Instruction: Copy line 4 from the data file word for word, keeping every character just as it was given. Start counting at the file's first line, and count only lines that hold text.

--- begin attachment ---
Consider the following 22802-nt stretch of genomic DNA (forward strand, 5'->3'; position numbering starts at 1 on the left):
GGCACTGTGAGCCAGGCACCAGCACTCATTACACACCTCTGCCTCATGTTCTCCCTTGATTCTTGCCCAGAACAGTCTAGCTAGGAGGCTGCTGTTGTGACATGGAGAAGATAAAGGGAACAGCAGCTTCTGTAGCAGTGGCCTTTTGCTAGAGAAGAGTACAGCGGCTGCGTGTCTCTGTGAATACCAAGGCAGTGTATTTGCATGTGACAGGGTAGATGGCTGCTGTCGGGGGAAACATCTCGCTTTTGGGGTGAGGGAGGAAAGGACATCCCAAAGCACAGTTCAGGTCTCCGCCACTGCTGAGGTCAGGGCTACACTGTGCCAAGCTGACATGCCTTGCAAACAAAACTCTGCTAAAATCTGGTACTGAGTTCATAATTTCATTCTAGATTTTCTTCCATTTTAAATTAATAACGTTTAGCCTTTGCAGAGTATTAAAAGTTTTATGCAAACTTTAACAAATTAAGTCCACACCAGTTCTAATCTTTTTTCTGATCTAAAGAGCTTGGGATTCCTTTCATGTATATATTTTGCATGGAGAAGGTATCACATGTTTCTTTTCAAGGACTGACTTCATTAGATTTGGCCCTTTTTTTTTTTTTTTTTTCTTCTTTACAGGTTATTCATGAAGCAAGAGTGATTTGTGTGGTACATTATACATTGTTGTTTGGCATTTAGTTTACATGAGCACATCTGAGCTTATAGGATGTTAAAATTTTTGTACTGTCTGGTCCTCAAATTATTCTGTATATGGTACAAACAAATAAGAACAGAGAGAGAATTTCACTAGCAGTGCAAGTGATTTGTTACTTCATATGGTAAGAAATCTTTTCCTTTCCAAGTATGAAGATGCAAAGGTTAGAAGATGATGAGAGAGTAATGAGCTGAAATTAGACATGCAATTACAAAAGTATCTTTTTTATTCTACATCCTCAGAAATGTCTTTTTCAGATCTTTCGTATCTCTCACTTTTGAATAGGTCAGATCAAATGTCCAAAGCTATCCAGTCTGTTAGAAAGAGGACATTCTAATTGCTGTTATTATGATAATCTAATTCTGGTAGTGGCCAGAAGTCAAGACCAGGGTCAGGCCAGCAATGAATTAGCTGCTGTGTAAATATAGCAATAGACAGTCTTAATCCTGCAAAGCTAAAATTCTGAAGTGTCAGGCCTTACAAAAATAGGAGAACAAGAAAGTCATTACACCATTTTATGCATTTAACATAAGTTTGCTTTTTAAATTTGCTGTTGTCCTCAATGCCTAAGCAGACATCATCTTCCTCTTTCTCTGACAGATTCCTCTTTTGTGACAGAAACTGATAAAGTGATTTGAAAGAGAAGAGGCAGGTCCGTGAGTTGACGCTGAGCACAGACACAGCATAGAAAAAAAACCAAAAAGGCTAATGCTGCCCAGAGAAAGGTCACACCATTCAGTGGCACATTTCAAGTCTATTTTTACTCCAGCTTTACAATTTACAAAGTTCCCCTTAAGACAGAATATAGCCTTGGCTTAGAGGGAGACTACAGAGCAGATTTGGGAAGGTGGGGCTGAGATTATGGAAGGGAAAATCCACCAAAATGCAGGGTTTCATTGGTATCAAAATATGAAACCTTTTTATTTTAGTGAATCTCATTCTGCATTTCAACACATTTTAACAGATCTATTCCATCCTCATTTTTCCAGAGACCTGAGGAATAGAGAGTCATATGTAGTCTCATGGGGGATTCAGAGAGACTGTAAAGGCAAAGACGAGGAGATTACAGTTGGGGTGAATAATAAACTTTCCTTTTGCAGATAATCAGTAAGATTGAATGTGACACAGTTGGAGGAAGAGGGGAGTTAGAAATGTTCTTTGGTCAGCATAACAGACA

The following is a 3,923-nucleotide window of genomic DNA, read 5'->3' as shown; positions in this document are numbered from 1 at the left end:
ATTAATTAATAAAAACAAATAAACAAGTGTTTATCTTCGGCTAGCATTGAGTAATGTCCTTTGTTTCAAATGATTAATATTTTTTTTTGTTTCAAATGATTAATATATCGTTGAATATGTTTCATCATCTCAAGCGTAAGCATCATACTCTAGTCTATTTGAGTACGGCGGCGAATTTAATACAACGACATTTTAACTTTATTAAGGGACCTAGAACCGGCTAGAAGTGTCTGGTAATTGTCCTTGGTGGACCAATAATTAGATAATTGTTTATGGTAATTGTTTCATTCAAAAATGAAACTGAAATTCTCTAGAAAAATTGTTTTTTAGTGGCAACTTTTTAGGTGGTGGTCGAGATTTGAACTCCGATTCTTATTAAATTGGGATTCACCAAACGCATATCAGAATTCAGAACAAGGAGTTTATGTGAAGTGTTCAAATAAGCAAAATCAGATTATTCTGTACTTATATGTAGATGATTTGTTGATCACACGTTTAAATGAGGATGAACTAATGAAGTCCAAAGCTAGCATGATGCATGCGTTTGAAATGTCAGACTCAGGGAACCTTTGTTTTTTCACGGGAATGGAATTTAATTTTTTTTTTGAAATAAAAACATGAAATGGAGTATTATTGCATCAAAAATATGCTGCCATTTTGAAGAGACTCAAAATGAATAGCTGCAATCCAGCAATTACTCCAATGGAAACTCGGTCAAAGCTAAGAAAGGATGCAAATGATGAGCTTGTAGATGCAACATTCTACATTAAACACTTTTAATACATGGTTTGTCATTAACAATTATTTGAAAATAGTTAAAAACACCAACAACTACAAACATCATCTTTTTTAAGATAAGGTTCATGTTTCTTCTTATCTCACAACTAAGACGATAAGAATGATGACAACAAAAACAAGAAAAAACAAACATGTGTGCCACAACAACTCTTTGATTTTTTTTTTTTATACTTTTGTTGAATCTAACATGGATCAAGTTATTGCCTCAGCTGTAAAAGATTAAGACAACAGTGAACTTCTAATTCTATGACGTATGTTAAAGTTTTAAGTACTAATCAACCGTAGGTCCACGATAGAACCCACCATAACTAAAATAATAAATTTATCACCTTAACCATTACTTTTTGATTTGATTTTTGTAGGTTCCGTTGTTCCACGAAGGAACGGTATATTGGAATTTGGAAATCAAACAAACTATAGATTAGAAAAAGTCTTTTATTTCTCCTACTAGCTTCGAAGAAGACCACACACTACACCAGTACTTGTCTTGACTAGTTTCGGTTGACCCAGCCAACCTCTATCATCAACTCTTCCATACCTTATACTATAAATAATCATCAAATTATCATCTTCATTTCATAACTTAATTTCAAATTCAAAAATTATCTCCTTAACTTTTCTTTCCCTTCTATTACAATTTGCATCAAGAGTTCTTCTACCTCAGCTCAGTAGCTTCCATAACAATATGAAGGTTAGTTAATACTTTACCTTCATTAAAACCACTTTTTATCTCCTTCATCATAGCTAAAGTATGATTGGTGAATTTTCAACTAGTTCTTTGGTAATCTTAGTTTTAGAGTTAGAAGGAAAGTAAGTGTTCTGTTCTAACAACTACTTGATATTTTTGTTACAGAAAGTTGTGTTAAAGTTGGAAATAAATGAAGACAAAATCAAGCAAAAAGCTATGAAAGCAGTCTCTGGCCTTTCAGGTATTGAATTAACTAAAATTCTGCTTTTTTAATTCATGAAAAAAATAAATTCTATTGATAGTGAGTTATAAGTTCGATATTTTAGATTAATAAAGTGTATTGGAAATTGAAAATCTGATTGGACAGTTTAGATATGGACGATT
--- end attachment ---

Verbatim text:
ATTAATTAATAAAAACAAATAAACAAGTGTTTATCTTCGGCTAGCATTGAGTAATGTCCTTTGTTTCAAATGATTAATATTTTTTTTTGTTTCAAATGATTAATATATCGTTGAATATGTTTCATCATCTCAAGCGTAAGCATCATACTCTAGTCTATTTGAGTACGGCGGCGAATTTAATACAACGACATTTTAACTTTATTAAGGGACCTAGAACCGGCTAGAAGTGTCTGGTAATTGTCCTTGGTGGACCAATAATTAGATAATTGTTTATGGTAATTGTTTCATTCAAAAATGAAACTGAAATTCTCTAGAAAAATTGTTTTTTAGTGGCAACTTTTTAGGTGGTGGTCGAGATTTGAACTCCGATTCTTATTAAATTGGGATTCACCAAACGCATATCAGAATTCAGAACAAGGAGTTTATGTGAAGTGTTCAAATAAGCAAAATCAGATTATTCTGTACTTATATGTAGATGATTTGTTGATCACACGTTTAAATGAGGATGAACTAATGAAGTCCAAAGCTAGCATGATGCATGCGTTTGAAATGTCAGACTCAGGGAACCTTTGTTTTTTCACGGGAATGGAATTTAATTTTTTTTTTGAAATAAAAACATGAAATGGAGTATTATTGCATCAAAAATATGCTGCCATTTTGAAGAGACTCAAAATGAATAGCTGCAATCCAGCAATTACTCCAATGGAAACTCGGTCAAAGCTAAGAAAGGATGCAAATGATGAGCTTGTAGATGCAACATTCTACATTAAACACTTTTAATACATGGTTTGTCATTAACAATTATTTGAAAATAGTTAAAAACACCAACAACTACAAACATCATCTTTTTTAAGATAAGGTTCATGTTTCTTCTTATCTCACAACTAAGACGATAAGAATGATGACAACAAAAACAAGAAAAAACAAACATGTGTGCCACAACAACTCTTTGATTTTTTTTTTTTATACTTTTGTTGAATCTAACATGGATCAAGTTATTGCCTCAGCTGTAAAAGATTAAGACAACAGTGAACTTCTAATTCTATGACGTATGTTAAAGTTTTAAGTACTAATCAACCGTAGGTCCACGATAGAACCCACCATAACTAAAATAATAAATTTATCACCTTAACCATTACTTTTTGATTTGATTTTTGTAGGTTCCGTTGTTCCACGAAGGAACGGTATATTGGAATTTGGAAATCAAACAAACTATAGATTAGAAAAAGTCTTTTATTTCTCCTACTAGCTTCGAAGAAGACCACACACTACACCAGTACTTGTCTTGACTAGTTTCGGTTGACCCAGCCAACCTCTATCATCAACTCTTCCATACCTTATACTATAAATAATCATCAAATTATCATCTTCATTTCATAACTTAATTTCAAATTCAAAAATTATCTCCTTAACTTTTCTTTCCCTTCTATTACAATTTGCATCAAGAGTTCTTCTACCTCAGCTCAGTAGCTTCCATAACAATATGAAGGTTAGTTAATACTTTACCTTCATTAAAACCACTTTTTATCTCCTTCATCATAGCTAAAGTATGATTGGTGAATTTTCAACTAGTTCTTTGGTAATCTTAGTTTTAGAGTTAGAAGGAAAGTAAGTGTTCTGTTCTAACAACTACTTGATATTTTTGTTACAGAAAGTTGTGTTAAAGTTGGAAATAAATGAAGACAAAATCAAGCAAAAAGCTATGAAAGCAGTCTCTGGCCTTTCAGGTATTGAATTAACTAAAATTCTGCTTTTTTAATTCATGAAAAAAATAAATTCTATTGATAGTGAGTTATAAGTTCGATATTTTAGATTAATAAAGTGTATTGGAAATTGAAAATCTGATTGGACAGTTTAGATATGGACGATT